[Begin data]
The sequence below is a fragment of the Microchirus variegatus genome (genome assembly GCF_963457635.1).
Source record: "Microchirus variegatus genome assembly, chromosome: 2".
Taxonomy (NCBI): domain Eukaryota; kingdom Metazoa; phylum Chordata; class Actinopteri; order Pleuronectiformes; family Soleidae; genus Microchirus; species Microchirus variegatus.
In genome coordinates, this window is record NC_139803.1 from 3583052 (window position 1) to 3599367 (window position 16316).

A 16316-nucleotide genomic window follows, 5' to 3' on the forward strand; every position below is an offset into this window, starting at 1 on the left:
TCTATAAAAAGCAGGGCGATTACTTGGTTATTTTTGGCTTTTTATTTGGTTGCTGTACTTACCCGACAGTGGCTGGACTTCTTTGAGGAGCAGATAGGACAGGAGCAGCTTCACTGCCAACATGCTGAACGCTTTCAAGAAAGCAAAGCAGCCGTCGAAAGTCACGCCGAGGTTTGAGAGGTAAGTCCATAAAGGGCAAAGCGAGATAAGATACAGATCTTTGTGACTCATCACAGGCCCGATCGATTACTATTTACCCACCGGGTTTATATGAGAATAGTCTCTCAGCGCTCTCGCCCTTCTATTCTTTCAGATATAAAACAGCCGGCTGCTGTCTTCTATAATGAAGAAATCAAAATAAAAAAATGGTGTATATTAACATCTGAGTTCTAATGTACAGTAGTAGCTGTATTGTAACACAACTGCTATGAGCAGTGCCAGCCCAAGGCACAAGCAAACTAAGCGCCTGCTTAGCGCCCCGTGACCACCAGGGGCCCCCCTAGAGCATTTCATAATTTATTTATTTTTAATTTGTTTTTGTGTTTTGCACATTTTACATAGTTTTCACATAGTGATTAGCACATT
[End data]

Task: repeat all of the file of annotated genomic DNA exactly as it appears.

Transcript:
The sequence below is a fragment of the Microchirus variegatus genome (genome assembly GCF_963457635.1).
Source record: "Microchirus variegatus genome assembly, chromosome: 2".
Taxonomy (NCBI): domain Eukaryota; kingdom Metazoa; phylum Chordata; class Actinopteri; order Pleuronectiformes; family Soleidae; genus Microchirus; species Microchirus variegatus.
In genome coordinates, this window is record NC_139803.1 from 3583052 (window position 1) to 3599367 (window position 16316).

A 16316-nucleotide genomic window follows, 5' to 3' on the forward strand; every position below is an offset into this window, starting at 1 on the left:
TCTATAAAAAGCAGGGCGATTACTTGGTTATTTTTGGCTTTTTATTTGGTTGCTGTACTTACCCGACAGTGGCTGGACTTCTTTGAGGAGCAGATAGGACAGGAGCAGCTTCACTGCCAACATGCTGAACGCTTTCAAGAAAGCAAAGCAGCCGTCGAAAGTCACGCCGAGGTTTGAGAGGTAAGTCCATAAAGGGCAAAGCGAGATAAGATACAGATCTTTGTGACTCATCACAGGCCCGATCGATTACTATTTACCCACCGGGTTTATATGAGAATAGTCTCTCAGCGCTCTCGCCCTTCTATTCTTTCAGATATAAAACAGCCGGCTGCTGTCTTCTATAATGAAGAAATCAAAATAAAAAAATGGTGTATATTAACATCTGAGTTCTAATGTACAGTAGTAGCTGTATTGTAACACAACTGCTATGAGCAGTGCCAGCCCAAGGCACAAGCAAACTAAGCGCCTGCTTAGCGCCCCGTGACCACCAGGGGCCCCCCTAGAGCATTTCATAATTTATTTATTTTTAATTTGTTTTTGTGTTTTGCACATTTTACATAGTTTTCACATAGTGATTAGCACATT